What is Executive Presence?
It may help to define executive presence so we can see where HR managers can improve their own, as well as that of leaders within their companies. Executive presence is a combination of the external and internal. The internal is further broken down to include a person’s acumen and core philosophy.

The external are the traits that others see, including physical attributes, facial expressions, voice and articulation, attitude, energy and mannerisms. These are qualities that we are born with, but can be changed. External traits also include dress, grooming, posture, and etiquette.

The internal part of executive presence is divided between a person’s acumen and core.
Acumen are the skills and experience you would see on a resume. They include education, work experience, skills, preparation, and strategic thinking. These qualities drive confidence and credibility.

The core encompasses a person’s values and philosophy. It includes integrity, directness, honesty, sincerity, thoughtfulness, relationships, vulnerability, listening skills, optimism and self-awareness. This is who the person is at his or her core.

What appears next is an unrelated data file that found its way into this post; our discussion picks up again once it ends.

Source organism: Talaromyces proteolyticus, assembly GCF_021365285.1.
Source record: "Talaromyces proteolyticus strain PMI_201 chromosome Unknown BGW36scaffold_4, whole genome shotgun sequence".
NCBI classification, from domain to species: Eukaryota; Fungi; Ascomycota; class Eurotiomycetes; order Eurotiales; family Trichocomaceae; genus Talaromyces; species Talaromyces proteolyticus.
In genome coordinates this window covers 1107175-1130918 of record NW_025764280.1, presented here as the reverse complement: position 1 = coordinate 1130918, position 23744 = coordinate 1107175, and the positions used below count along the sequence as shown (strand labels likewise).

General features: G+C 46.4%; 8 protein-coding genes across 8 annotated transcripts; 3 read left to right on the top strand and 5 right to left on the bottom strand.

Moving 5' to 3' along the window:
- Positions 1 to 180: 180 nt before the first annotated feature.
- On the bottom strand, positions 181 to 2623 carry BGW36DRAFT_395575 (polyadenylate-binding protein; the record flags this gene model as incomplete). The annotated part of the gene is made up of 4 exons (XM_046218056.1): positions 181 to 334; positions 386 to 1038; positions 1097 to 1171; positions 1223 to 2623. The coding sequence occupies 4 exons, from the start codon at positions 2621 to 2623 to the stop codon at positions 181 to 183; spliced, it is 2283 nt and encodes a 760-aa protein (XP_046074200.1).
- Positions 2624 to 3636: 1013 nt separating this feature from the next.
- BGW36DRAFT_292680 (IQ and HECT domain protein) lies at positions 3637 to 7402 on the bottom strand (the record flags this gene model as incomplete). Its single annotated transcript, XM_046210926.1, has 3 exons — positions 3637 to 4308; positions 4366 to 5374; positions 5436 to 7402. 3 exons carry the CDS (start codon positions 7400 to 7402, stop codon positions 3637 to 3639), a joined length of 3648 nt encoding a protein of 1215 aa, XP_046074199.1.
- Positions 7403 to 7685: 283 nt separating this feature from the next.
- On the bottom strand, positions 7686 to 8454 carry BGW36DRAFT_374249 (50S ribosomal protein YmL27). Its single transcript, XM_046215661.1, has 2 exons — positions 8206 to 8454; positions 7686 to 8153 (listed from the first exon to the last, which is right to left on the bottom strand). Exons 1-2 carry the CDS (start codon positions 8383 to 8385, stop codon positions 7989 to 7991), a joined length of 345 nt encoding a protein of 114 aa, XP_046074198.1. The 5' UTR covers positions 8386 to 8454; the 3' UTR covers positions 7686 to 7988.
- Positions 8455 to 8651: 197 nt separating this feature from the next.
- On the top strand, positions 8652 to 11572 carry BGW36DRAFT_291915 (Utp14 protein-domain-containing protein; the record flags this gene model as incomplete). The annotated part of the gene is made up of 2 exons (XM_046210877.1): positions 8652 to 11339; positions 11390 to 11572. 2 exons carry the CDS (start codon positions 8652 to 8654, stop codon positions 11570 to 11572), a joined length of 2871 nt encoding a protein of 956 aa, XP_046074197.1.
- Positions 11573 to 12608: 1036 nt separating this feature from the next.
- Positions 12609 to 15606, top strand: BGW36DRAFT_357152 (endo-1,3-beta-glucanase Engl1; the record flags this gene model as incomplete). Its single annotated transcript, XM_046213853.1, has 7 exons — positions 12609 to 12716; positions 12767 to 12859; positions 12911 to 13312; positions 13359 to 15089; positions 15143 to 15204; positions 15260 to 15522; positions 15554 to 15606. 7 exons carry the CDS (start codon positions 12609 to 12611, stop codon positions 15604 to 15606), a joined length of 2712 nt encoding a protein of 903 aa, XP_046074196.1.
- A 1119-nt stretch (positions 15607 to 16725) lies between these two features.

The only way for executive presence to emerge is for all of these to work congruently. If one area is lacking, then the whole package is affected. The deficiency isn’t always easy to recognize. For instance, in politics, you often hear, “There’s something about Candidate X I don’t trust, but I can’t put my finger on it.” Identifying the shortcoming can be challenging, but people can improve their executive presence.

Developing Executive Presence
Developing executive presence isn’t easy, but it is possible. It requires focus, commitment, preparation, and practice. The first step is to identify the area for improvement. Is it part of the external, the acumen or the core? It is almost impossible for us to examine ourselves and see our own weaknesses. We may also think that our faults “don’t matter” in the scheme of work when others believe they do. That’s why it is important to gather outside feedback. In some organizations, there are formal feedback channels such as performance or 360 degree reviews. These are great tools for culling information about where you can improve. If your organization doesn’t have these, ask trusted colleagues for help. You can also look at the “stars” in your organization and take note of their skills. This examination can help you determine what qualities are valued within the organization.

Once you’ve identified the area, you need to pinpoint the specific need. For example, if feedback states you look unprofessional, it is most likely part of the external. If there is a question of credibility (“He doesn’t seem prepared. He can’t give our team answers to our questions.”), it may fall under the acumen category. An example of a core deficiency could be, “My manager doesn’t give anyone a chance to speak and doesn’t value input from others.”

Fortunately, these are all coachable, yet some are more easily changed than others. The external issues can be altered with a new suit, hair cut, or accessories.